Sunday I was up early, made some apple and white chocolate muffins and decided to cut back the rose bushes in the front garden and harvest the rosehips.
Ok, the muffins. Oven to GM6, or whatever the equivalent is in °C or F. Use a 12-cup muffin tin and muffin cases to fit. Peel, core and dice 2 eating apples. 250g flour, 2tsp baking powder, 2tsp mixed spice, 125g soft brown sugar, 100g white chocolate chips, all stirred together in a big bowl. In a jug, whisk together 60g milk, 100g oil, 2 eggs and 100g warm runny honey. Add the apples to the dry ingredients and stir, then pour in the liquid and mix until just combined; if you overmix the muffins will not be light and fluffy and they will stick to the cases. Divide the mix equally between the 12 cases, and bake for about 20 minutes, until the tops are golden and just a little bit crispy. Eat while still a little warm. These can be frozen and either nuked or reheated in the oven, say GM4 for 10 minutes, however if they last long enough to be frozen then you're doing well.
Note all the measurements are in grammes, including the oil. It makes life a lot easier when you're using stuff that has different densities on a scale that purports to measure ml; scales do not measure ml accurately when stuff is significantly more/less dense than water, like honey or oil. Go by weight, srsly.
There's an interesting difference between american muffins and cupcakes; the matrix in muffins is really, really fragile but firms up when cold really quickly, to the extent that it almost feels like it has gone stale in under 6 hours. This is elasticity in the gluten, but I need to do more research into why wet (runny) mix behaves so differently to cake batter.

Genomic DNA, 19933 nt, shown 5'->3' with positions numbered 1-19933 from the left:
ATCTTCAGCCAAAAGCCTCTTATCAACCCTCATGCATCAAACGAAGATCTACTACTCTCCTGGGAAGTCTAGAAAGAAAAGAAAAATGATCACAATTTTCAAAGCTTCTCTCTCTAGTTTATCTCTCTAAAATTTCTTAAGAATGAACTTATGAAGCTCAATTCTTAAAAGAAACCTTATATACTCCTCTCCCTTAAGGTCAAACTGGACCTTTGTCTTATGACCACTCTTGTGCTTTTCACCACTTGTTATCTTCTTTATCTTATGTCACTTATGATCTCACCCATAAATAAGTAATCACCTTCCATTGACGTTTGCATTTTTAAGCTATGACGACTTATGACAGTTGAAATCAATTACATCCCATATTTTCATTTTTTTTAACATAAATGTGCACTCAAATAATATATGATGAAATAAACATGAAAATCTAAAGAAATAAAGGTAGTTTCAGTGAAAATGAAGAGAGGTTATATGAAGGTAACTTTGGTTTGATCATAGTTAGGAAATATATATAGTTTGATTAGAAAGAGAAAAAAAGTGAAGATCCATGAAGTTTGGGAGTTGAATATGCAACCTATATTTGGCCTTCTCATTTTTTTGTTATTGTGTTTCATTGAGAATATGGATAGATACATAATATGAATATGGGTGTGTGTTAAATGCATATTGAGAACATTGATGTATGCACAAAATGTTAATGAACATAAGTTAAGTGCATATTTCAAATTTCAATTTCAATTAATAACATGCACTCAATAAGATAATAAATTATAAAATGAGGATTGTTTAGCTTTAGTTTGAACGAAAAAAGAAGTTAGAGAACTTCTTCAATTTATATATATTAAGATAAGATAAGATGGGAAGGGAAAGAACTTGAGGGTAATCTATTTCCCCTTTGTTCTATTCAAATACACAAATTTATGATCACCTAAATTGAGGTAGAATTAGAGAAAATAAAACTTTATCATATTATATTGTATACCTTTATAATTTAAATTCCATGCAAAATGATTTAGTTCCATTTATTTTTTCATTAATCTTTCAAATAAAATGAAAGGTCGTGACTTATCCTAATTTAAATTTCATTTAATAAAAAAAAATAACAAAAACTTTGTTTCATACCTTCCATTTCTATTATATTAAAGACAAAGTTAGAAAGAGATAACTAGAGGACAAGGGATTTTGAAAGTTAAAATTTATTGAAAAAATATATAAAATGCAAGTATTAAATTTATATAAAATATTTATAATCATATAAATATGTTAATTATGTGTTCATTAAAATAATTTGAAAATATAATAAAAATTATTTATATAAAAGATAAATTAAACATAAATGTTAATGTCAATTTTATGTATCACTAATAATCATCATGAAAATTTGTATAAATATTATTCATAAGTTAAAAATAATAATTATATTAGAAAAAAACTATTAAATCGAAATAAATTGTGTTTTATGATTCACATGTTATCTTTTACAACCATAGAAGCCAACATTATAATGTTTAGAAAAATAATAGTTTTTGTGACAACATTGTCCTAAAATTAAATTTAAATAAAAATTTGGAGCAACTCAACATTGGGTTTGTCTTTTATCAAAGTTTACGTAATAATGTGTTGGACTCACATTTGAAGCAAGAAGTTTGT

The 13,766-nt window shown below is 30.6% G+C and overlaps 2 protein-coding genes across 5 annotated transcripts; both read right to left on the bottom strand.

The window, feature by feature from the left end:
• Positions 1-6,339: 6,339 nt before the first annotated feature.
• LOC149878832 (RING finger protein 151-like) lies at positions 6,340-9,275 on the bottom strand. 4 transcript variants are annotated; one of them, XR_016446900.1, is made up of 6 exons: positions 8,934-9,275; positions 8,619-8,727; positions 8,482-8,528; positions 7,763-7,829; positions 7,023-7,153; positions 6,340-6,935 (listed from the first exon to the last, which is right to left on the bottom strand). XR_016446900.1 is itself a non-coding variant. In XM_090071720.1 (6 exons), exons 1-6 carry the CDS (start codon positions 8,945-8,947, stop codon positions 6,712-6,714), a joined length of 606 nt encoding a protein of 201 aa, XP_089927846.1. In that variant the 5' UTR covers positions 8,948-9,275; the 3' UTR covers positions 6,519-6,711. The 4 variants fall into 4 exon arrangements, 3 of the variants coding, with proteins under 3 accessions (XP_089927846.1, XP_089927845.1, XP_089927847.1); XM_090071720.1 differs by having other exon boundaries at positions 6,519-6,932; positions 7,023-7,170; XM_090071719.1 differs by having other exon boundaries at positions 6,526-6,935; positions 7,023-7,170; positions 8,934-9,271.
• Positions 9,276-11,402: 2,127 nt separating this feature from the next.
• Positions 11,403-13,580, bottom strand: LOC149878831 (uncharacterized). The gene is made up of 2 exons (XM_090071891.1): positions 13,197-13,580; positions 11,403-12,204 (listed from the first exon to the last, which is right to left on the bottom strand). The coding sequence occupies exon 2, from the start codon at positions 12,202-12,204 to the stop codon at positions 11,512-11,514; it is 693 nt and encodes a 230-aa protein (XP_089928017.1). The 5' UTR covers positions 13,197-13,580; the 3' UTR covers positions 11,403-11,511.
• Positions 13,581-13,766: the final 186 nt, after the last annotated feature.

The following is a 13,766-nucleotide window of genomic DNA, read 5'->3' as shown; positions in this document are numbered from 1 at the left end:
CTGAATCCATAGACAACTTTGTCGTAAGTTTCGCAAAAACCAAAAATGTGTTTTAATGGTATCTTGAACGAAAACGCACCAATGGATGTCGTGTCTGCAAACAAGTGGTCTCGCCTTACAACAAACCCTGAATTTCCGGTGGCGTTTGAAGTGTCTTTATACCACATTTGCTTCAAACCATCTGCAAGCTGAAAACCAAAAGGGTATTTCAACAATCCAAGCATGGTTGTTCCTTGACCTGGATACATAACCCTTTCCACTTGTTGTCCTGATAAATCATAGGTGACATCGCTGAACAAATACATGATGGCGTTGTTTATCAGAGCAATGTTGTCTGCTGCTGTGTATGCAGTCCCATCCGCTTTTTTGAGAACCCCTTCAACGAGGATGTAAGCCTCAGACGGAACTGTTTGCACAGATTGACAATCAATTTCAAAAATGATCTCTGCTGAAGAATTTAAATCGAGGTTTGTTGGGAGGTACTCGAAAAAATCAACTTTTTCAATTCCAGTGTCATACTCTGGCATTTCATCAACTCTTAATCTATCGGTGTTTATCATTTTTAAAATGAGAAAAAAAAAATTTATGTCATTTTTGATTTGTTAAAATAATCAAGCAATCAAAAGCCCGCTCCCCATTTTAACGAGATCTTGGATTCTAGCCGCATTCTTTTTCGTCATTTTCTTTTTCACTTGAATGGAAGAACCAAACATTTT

On that note I did notice Sainsers had a digital scale that is accurate to 1g. Tempted, but... my scales are fine, and I rarely need to measure less than 5g anyway.
The dog roses in the front garden have been overgrowing for years; I think I've cut them back about twice since we moved in. So we got out the secateurs and gloves and cut them back, harvesting the rosehips as we went.
After two hours - I originally thought it would take about ten minutes - the roses were cut back to main trunks and we had 3lbs of rosehips. But what to do with them? Well, the obvious answer is rosehip syrup, so I looked at the River Cottage Hedgerow book, which was very unhelpful; 250ml water for every 150g hips, is fine. Then add 150g of sugar. No "per x ml of juice" or anything, just a flat 150g sugar. Obviously this is not brilliant but I had the always helpful "Home Preservation of Fruit and Vegetables" from the Ministry of Agriculture to hand. Seriously, if you're big on preserving hunt down a copy of this, as it is a fantastic example of taxes going towards something brilliant, and it told me exactly what to do with the hips.
In the end we got 5-and-a-bit jars of syrup (which I've not photographed yet); after top-and-tailing 3lbs of hips and simmering that lot in my big preserving pan, then straining (I discovered my camera tripod is brilliant for hanging jelly bags from), then reboiling the pulp, and straining again, and then reducing and then adding sugar and boiling some more, it had taken about 8 hours of work in total to produce them. But - and this is a big but - the results are so, so worth it. It tastes like childhood. Nothing on earth tastes like rosehip syrup and it's bloody lovely stuff. And all it cost was an afternoon of tinkering in the kitchen and a bag of sugar.
If you have rosehips in the garden it's well worth thinking about using them. They're a great source of vitamin C and if you bottle the syrup properly it'll last for ages.